18.Jerusalem — Mentioned first, as being most important, and perhaps, too, most guilty.
19.Pharaoh, etc. — The enumeration begins with Egypt and goes northward, mentioning Uz, Edom, Moab, and Ammon on the east, and Philistia, Tyre, Zidon, and the isles of the Mediterranean on the west. Then, to the far east, the kings of Arabia and Elam, with the Medes to the northward; and finally the enumeration terminates with all the kings of the north and all the kingdoms of the world’ upon the face of the earth, but mentions last of all the king of Babylon by the name of Sheshach. (Jeremiah 25:19-26.)
20.Uz — This passage falls in with Lamentations 4:21, in fixing the locality of this land somewhere between the Egyptian border and Palestine, probably in the neighbourhood of Idumea.
Philistines — The towns which are mentioned were probably capitals of separate principalities. Gath, which is elsewhere mentioned as one of the five royal cities of the Philistines, (Joshua 13:3; 1 Samuel 6:17,) is not here mentioned, probably because it was no longer a capital city. The remnant of Ashdod was what had survived the twenty-nine years’ siege of Psammeticus, and its capture and destruction. (Herod. 2:157.)
22.Kings of Tyrus, etc. The plural is, in Jeremiah 25:18; Jeremiah 19:3; Jeremiah 13:13, used to include the present kings and their successors. Isles, more exactly, as in the margin, region by the sea side, probably including generally the colonies in and upon the Mediterranean.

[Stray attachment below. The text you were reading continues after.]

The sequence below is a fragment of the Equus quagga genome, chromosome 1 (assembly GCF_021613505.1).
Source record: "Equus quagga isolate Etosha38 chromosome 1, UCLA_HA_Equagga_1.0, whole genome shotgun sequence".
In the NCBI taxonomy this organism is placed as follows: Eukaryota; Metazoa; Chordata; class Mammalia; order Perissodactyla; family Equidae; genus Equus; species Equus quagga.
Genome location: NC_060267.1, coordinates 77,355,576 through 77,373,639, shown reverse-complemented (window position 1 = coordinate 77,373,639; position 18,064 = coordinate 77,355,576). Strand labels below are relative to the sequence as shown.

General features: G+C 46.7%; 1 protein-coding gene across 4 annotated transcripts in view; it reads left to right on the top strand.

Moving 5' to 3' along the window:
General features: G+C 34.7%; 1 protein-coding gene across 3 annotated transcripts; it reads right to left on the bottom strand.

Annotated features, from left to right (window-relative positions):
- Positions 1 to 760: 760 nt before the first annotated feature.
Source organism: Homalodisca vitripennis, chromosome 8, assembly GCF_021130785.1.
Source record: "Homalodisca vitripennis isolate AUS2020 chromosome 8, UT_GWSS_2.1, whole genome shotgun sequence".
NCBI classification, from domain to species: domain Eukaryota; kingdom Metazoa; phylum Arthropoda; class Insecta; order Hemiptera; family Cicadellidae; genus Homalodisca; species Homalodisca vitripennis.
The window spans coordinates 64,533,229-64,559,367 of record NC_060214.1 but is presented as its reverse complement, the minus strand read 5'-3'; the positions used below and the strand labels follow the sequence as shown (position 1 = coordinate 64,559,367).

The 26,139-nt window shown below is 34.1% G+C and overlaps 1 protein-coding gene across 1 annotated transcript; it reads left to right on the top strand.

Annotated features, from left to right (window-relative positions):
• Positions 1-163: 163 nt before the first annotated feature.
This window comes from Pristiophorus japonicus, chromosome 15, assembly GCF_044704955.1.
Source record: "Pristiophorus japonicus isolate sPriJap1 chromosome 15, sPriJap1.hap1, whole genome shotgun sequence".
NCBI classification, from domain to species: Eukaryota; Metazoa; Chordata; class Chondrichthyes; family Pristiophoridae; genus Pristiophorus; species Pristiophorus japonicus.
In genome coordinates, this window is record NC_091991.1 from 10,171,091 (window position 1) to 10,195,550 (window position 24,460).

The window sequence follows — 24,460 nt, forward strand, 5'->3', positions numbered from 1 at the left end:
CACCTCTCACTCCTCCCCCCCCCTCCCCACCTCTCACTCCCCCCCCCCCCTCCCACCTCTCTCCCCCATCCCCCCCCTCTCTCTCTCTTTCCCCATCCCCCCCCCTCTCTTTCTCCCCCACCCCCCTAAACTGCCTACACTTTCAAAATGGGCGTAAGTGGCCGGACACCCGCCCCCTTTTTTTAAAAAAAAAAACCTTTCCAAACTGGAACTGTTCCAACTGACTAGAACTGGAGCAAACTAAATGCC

23.Dedan’ Tema’ Buz — Arabian tribes. Utmost corners, as in Jeremiah 9:25, should be hair-corners polled, or who have the corners of their hair shorn.
24.Arabia — A general name, not for the whole district now known by this name, but for that region occupied by the nomadic peoples descended from Ishmael and Midian.
25.Zimri — This name occurs only here; but from the order in which it is introduced we may safely conclude that it represents a people to the extreme east, between the Arabs and the Elamites.
Elam — As is common in the Bible this name is not limited to Elymais, but is put for the whole of Persia.
Medes — Located still farther to the north and east, and destined to hold a conspicuous place in the history of the near future.
26.Kings of the north — Completing the survey.
Sheshach — See also Jeremiah 51:41. In the opinion of many we have here and in Jeremiah 51:1, an example of that cabalistic figure called the atbash. This consisted in substituting for each letter in a word the letter holding the corresponding place counting from the other end of the alphabet, namely, for (aleph) (tav;) for (beth) (shin,) etc. On this plan Sheshach would answer to Babel, which it certainly means; and in Jeremiah 51:1, the words rendered “in the midst of them that rise up,” literally, heart of the risers up, would answer to Chasdim, (Chaldea,) which also seems to be the sense intended. Jerome, in the fourth century, gives this explanation, which he had probably derived from his rabbinical teachers. If this explanation is correct, it is doubtless true, as Dean Smith says, that this is the “oldest known cipher.”